WILLIAMSTOWN -- There are about 2 million undocumented children in the United States. While some brand these children "illegal immigrants," the makers of the film "Papers" hope the perception will switch to viewing them as our future.
"Papers" screens at Images Cinema at 7 p.m., on Thursday, Nov. 8.
The film follows the lives of five undocumented teens, brought to the country by their parents, through no choice of their own. Raised in America and identifying with the United States as their home, these kids face the reality of their status as high school ends and they learn their legal limitations when seeking employment, driver’s licenses and college.
Director Anne Galisky’s hope was to personalize the issue, to give it a human face by presenting real kids who buck the stereotype.
Galisky and her partner, producer Rebecca Shine, were involved with a mentoring program in Portland, Ore., that included a number of undocumented youth. They got to know these kids and their friends and their families, and helped them navigate their reality without citizenship papers.
"We were trying to figure out what to do to keep their hopes up and our hopes up and to do something constructive and to keep everybody busy," Galisky said. "A few of them made this three-minute slide show and it was received really well. We had a big meeting with the young people and a lot of their parents and said that we’re thinking about
That 2007 meeting became an emotional, tearful gathering, with parents sharing their immigration stories and many teens encountering their parents’ tales for the first time. Galisky and Shine partnered with the families to work on the film.
By the time filming began in 2009, the climate had changed so rapidly that it became harder to find undocumented people willing to go on camera. The team of youth producers working with Galisky and Shine began collecting stories from around the country -- written and spoken -- as a way of building what the film would eventually become.
"There are undocumented students in every state and they are starting to go public," said Galisky. "When they go public, people identify with them and want to do something and want to fix the system. They’ve built up their movement by going public. It’s incredibly brave, and I’m so grateful to the five young people in our film who decided that’s what they wanted to do."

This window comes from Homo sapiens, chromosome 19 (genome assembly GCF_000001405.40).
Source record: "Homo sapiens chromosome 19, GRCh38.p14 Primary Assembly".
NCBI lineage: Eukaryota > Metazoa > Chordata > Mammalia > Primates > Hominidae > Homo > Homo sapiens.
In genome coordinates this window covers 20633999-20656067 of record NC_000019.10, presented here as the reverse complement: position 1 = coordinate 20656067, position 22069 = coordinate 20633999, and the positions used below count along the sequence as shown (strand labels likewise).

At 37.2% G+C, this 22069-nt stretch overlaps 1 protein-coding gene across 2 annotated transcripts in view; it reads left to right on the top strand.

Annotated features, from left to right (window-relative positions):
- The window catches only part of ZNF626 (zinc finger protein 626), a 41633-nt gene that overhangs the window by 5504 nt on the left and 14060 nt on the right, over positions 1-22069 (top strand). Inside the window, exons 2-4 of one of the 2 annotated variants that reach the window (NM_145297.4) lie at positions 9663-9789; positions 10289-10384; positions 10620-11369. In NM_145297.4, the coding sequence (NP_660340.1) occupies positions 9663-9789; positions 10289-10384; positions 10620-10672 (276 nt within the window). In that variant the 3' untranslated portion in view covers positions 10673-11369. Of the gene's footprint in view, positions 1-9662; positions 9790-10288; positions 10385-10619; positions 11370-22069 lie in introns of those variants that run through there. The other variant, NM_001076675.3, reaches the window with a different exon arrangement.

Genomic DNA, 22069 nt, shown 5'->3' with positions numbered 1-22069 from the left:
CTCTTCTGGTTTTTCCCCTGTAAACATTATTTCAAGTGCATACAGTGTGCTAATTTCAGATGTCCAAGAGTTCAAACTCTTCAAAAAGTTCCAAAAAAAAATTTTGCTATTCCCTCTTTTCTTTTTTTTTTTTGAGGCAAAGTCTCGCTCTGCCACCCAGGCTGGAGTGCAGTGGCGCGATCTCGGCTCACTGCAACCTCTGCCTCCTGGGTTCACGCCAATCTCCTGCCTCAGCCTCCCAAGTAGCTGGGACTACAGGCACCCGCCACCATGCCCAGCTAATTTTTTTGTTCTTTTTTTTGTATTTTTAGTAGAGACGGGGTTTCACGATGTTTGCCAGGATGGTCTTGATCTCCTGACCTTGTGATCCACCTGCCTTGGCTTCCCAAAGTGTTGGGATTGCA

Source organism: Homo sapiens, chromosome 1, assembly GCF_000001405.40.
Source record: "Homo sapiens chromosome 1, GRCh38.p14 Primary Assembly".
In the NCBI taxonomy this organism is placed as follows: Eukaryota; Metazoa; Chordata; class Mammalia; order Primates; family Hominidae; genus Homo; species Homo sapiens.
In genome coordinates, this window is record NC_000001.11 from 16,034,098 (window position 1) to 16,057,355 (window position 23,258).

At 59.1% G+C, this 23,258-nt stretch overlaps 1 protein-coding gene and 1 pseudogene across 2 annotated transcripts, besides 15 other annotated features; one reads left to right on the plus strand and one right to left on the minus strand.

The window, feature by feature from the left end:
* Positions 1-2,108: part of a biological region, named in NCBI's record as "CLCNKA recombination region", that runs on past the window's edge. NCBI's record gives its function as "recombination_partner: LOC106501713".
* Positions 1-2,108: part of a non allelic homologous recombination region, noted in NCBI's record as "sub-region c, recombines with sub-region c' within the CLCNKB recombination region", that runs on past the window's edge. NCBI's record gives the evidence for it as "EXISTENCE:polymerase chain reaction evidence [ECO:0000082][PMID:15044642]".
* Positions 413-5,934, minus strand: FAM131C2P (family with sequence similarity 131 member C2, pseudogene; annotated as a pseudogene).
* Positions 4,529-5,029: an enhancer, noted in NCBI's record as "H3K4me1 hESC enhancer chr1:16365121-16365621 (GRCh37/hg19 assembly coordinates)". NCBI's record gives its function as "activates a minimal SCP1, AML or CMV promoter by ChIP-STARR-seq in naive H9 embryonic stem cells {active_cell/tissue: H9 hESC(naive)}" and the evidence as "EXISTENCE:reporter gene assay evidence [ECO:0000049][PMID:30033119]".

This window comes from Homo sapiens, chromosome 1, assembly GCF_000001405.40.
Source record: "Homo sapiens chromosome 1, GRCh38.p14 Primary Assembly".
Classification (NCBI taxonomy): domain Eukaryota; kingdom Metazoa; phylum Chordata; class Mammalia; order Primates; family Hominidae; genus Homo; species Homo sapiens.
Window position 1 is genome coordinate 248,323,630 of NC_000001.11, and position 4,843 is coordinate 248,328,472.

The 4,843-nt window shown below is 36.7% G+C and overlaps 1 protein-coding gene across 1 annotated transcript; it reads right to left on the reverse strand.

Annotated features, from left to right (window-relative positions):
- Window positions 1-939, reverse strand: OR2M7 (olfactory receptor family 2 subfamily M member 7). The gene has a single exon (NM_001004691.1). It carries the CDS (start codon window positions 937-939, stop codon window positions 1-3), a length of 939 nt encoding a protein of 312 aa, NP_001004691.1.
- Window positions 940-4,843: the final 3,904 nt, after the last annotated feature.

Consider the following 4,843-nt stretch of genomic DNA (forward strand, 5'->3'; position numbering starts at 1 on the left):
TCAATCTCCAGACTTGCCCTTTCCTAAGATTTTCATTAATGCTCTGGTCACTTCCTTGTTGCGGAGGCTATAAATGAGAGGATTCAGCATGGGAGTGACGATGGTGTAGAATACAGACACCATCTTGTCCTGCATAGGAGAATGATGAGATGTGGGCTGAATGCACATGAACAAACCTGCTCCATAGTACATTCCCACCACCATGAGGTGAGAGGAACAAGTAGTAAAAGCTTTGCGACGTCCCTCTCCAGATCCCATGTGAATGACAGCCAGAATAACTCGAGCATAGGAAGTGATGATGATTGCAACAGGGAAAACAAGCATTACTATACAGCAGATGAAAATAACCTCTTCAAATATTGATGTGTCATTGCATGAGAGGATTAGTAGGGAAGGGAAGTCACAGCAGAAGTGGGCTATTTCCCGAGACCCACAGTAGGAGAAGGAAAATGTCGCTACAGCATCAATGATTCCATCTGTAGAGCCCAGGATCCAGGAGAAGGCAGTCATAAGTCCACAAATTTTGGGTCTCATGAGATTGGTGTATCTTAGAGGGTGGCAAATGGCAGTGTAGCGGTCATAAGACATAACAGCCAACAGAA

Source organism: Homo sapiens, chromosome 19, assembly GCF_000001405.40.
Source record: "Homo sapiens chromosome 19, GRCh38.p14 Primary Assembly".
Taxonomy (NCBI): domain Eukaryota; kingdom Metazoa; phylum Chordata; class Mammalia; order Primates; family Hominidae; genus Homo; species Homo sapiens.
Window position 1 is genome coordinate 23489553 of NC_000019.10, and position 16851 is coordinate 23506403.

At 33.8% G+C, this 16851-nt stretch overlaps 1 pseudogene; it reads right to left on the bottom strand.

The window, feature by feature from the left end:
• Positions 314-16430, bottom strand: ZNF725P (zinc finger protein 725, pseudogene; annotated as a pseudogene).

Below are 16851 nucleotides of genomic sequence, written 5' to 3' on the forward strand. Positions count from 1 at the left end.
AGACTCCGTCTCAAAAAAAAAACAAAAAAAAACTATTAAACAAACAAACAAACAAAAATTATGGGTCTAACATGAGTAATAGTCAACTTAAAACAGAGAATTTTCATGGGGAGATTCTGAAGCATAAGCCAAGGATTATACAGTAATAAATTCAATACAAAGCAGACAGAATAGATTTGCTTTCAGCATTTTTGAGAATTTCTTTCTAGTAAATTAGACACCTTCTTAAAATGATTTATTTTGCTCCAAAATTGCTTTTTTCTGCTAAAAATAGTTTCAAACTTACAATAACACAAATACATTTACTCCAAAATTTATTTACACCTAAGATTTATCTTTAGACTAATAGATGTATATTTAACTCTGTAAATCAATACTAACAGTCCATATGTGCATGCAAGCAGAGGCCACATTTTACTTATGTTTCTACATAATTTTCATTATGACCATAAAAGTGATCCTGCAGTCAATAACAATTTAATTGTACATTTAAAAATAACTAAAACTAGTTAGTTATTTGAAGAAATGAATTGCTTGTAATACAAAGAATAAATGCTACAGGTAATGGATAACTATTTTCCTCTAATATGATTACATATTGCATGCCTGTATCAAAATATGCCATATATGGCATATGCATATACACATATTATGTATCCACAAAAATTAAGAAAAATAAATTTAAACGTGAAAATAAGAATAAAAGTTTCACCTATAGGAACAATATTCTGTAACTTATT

Galisky has her own family immigration story that originally brought her to the subject. Her father’s family came to Mexico via the Ukraine, and after seven years as poor ranch workers there, attempted to emigrate to the United States in 1935.
"My grandfather went to the Juarez/El Paso border, found an American lawyer and hired him to get the family in legally," she said. "He gave the lawyer all their money, and this lawyer suggested that they buy some land sight unseen and try to get in on a farmer’s quota. He went back home -- they lived on a ranch about 100 miles south -- got everybody, came back and found the law yer was gone and the papers were gone and the money was gone."
The family hired guides known as "coyotes" to take them over the border. Once they crossed, Galisky’s grandfather planned to explain the situation to American authorities.
"The older kids remembered riding horses across the Rio Grande in the middle of the night, and they had these guides, and they got to El Paso," Galisky said. "In the morning, my grandfather went to immigration and turned himself in. He really thought that he could just say that there’s been a big mistake. They arrested him, of course, and kept him in jail for a month and put my grandmother and the five kids under house arrest in a Catholic charity."
The family was eventually released on their own recognizance, with no instructions. Galisky assumes they were supposed to just leave, al though they didn’t and built a life for themselves in America.
That began to unravel during the Red Scare in the 1950s, when her father was accused as being a communist, along with the rest of the family.
"My dad ultimately, as a 19-year-old who never was in Russia and was certainly never a communist, was ordered deported to the country of his birth, which was Mexico," Gal isky said, "because they said that he was disloyal to the Unit ed States of America. That came from the fact that he didn’t register for the draft on his 18th birthday. The war wasn’t on yet. He said, ‘but I registered as soon as the war started,’ and they said that’s not good enough."